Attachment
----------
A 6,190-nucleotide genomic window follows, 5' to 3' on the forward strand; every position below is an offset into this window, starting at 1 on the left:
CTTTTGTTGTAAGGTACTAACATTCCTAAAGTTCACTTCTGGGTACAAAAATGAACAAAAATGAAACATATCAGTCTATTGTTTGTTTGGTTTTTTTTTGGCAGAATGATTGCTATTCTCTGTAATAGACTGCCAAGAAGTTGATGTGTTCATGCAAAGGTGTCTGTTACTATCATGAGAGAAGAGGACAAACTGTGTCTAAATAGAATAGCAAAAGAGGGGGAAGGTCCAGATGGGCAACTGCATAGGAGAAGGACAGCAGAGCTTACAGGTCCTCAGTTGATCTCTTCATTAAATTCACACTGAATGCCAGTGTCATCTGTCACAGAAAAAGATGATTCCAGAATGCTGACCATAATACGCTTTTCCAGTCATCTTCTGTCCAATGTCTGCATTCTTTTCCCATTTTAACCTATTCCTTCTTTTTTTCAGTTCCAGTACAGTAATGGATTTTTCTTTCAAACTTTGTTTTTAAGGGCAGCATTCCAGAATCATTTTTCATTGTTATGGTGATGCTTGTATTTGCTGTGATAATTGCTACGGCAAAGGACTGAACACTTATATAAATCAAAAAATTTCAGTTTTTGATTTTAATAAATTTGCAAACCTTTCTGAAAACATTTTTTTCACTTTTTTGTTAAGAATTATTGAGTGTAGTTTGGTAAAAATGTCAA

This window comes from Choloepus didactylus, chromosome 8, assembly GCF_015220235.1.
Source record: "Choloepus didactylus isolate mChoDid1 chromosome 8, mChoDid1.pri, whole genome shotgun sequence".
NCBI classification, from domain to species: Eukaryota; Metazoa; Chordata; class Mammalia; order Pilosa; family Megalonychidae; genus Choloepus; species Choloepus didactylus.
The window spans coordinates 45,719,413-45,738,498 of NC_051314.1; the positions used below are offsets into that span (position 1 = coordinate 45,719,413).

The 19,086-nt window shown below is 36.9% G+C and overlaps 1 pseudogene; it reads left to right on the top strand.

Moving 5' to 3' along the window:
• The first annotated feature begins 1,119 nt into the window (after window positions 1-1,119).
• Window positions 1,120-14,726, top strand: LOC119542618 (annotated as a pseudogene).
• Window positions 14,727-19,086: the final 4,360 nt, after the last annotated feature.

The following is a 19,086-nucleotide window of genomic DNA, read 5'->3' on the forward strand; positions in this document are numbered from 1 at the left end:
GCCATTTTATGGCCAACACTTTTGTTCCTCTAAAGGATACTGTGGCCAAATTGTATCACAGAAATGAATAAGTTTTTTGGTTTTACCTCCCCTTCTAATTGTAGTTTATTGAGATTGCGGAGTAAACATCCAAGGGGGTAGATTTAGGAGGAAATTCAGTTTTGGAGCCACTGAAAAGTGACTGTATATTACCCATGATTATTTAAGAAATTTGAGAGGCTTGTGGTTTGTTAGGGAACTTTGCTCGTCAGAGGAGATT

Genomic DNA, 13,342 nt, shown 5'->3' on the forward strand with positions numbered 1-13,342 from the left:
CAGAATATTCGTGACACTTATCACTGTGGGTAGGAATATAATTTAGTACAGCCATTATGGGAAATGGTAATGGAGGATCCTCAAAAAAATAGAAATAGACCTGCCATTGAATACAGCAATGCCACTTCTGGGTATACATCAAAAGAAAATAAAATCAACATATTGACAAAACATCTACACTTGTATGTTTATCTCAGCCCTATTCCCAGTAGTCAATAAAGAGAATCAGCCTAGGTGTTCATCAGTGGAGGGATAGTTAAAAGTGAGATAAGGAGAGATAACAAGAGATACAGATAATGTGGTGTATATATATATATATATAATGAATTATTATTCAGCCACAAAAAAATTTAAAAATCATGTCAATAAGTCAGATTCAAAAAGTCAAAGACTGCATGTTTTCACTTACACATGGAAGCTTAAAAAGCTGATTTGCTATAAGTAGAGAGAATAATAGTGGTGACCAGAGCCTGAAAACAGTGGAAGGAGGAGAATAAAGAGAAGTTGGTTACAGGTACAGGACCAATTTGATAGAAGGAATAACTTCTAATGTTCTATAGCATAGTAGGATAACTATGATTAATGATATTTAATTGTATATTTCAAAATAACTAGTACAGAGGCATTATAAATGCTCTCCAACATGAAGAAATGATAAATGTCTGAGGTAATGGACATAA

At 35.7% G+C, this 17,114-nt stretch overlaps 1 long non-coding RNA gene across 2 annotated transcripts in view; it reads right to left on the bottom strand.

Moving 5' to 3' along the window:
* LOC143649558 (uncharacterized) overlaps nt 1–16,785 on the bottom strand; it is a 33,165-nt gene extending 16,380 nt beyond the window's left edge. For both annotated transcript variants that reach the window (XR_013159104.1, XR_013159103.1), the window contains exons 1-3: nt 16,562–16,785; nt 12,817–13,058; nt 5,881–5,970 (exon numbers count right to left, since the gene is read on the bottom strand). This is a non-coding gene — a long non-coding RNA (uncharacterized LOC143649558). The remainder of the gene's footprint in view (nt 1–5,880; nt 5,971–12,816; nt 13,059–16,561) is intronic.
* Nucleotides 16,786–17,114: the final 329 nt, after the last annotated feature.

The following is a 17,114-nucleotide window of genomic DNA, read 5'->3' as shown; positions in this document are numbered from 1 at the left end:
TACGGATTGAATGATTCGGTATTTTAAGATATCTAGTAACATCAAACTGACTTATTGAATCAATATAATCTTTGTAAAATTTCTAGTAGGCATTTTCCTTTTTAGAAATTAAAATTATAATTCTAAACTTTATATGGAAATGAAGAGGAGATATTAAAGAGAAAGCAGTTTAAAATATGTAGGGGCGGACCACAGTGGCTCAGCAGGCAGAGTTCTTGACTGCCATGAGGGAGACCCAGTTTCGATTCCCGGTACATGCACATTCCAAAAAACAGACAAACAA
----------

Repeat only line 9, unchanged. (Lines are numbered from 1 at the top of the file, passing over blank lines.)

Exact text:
• The first annotated feature begins 1,119 nt into the window (after window positions 1-1,119).